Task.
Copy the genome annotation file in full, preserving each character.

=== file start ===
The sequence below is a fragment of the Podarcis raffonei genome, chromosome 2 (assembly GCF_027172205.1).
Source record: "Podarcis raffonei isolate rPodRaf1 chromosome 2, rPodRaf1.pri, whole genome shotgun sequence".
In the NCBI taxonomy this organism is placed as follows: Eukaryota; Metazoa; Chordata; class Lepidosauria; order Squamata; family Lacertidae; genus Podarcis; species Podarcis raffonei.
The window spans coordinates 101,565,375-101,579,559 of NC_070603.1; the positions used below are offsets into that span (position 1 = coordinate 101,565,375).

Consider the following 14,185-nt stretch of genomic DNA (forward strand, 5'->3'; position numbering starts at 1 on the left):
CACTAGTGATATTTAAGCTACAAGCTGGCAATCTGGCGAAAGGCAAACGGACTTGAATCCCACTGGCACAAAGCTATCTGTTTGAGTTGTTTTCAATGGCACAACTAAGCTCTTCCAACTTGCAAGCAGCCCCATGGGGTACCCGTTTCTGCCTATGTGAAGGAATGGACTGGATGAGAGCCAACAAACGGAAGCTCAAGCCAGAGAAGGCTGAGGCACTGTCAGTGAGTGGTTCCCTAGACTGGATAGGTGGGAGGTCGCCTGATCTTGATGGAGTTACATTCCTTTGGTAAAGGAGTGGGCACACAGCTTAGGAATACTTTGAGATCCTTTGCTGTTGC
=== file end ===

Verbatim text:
The sequence below is a fragment of the Podarcis raffonei genome, chromosome 2 (assembly GCF_027172205.1).
Source record: "Podarcis raffonei isolate rPodRaf1 chromosome 2, rPodRaf1.pri, whole genome shotgun sequence".
In the NCBI taxonomy this organism is placed as follows: Eukaryota; Metazoa; Chordata; class Lepidosauria; order Squamata; family Lacertidae; genus Podarcis; species Podarcis raffonei.
The window spans coordinates 101,565,375-101,579,559 of NC_070603.1; the positions used below are offsets into that span (position 1 = coordinate 101,565,375).

Consider the following 14,185-nt stretch of genomic DNA (forward strand, 5'->3'; position numbering starts at 1 on the left):
CACTAGTGATATTTAAGCTACAAGCTGGCAATCTGGCGAAAGGCAAACGGACTTGAATCCCACTGGCACAAAGCTATCTGTTTGAGTTGTTTTCAATGGCACAACTAAGCTCTTCCAACTTGCAAGCAGCCCCATGGGGTACCCGTTTCTGCCTATGTGAAGGAATGGACTGGATGAGAGCCAACAAACGGAAGCTCAAGCCAGAGAAGGCTGAGGCACTGTCAGTGAGTGGTTCCCTAGACTGGATAGGTGGGAGGTCGCCTGATCTTGATGGAGTTACATTCCTTTGGTAAAGGAGTGGGCACACAGCTTAGGAATACTTTGAGATCCTTTGCTGTTGC